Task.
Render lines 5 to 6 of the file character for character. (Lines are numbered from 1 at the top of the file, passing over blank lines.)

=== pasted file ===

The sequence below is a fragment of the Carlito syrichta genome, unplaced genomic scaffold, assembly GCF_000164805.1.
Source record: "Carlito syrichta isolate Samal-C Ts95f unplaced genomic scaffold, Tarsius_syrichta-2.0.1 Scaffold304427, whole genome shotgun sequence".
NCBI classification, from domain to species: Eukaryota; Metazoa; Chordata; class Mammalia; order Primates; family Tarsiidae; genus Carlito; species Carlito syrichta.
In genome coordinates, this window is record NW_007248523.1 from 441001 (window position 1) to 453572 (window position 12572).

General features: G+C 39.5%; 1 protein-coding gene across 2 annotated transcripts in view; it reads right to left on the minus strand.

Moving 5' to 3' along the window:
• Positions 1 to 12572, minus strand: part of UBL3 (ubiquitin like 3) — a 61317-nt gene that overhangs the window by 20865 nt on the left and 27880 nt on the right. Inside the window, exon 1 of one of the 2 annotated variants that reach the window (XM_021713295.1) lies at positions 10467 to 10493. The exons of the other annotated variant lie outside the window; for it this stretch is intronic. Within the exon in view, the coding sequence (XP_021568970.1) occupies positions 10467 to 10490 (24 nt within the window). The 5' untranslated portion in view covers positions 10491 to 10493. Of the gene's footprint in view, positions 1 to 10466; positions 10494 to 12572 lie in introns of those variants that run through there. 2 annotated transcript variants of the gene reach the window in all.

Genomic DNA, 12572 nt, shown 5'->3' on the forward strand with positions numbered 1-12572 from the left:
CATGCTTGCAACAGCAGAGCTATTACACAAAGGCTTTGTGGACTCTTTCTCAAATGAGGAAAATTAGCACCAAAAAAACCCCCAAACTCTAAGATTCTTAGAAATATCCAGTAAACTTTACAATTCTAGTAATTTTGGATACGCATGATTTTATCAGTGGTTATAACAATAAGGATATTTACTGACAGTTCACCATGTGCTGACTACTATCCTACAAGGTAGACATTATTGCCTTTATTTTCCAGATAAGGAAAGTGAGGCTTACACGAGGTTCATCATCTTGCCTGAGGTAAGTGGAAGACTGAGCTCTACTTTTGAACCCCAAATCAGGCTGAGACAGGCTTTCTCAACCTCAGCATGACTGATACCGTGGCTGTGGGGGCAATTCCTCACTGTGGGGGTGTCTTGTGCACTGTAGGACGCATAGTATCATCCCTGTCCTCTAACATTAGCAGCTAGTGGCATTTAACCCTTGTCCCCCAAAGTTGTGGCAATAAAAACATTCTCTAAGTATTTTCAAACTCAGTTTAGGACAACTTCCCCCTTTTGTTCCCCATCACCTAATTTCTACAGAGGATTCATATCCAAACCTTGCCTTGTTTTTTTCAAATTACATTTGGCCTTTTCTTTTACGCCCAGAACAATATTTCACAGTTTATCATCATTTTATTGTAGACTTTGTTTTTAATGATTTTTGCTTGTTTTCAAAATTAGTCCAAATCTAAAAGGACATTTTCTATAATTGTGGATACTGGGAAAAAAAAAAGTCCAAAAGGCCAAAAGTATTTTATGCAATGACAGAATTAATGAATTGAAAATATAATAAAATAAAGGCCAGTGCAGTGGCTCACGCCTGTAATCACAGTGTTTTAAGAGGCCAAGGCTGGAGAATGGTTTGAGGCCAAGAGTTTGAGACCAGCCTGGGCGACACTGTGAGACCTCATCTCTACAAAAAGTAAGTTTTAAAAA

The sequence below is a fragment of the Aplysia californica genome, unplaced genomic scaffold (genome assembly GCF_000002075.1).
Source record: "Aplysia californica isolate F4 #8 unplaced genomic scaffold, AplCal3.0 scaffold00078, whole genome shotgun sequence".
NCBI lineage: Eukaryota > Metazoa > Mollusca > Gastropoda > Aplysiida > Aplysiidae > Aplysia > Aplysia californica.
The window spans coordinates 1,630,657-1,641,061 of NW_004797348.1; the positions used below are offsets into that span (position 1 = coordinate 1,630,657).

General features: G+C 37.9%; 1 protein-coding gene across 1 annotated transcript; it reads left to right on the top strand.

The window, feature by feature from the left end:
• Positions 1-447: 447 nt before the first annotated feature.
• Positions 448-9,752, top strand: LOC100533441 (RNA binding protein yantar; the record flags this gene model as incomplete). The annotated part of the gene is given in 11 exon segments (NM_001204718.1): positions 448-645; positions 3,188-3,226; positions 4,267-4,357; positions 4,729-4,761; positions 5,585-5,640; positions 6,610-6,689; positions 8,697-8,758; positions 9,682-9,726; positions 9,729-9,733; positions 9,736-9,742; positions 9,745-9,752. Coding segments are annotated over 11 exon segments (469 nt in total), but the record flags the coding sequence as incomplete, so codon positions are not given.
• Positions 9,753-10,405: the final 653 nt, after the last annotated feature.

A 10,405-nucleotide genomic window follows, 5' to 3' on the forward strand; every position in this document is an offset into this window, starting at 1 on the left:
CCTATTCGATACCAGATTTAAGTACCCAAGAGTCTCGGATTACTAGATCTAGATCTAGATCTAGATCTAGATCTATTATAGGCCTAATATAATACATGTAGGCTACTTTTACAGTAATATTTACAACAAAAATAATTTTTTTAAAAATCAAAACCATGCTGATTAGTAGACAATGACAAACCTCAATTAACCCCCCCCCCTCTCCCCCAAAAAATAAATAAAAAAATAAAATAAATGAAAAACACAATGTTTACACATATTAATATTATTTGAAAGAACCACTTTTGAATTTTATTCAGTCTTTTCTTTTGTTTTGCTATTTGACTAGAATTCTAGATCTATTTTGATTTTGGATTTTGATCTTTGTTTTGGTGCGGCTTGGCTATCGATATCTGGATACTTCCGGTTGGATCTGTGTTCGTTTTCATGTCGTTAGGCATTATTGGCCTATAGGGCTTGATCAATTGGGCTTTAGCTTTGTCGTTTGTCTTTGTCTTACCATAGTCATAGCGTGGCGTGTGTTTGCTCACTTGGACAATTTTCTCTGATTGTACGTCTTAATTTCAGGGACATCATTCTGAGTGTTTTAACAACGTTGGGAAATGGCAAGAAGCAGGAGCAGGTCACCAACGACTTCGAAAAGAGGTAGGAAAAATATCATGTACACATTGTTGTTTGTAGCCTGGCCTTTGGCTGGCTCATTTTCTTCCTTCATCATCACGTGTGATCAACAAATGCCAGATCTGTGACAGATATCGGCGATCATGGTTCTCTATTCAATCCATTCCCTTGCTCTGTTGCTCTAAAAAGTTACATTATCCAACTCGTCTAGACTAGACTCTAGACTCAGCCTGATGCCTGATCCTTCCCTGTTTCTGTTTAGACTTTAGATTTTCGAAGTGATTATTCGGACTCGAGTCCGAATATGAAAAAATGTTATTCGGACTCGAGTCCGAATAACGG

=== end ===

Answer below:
General features: G+C 39.5%; 1 protein-coding gene across 2 annotated transcripts in view; it reads right to left on the minus strand.

Moving 5' to 3' along the window: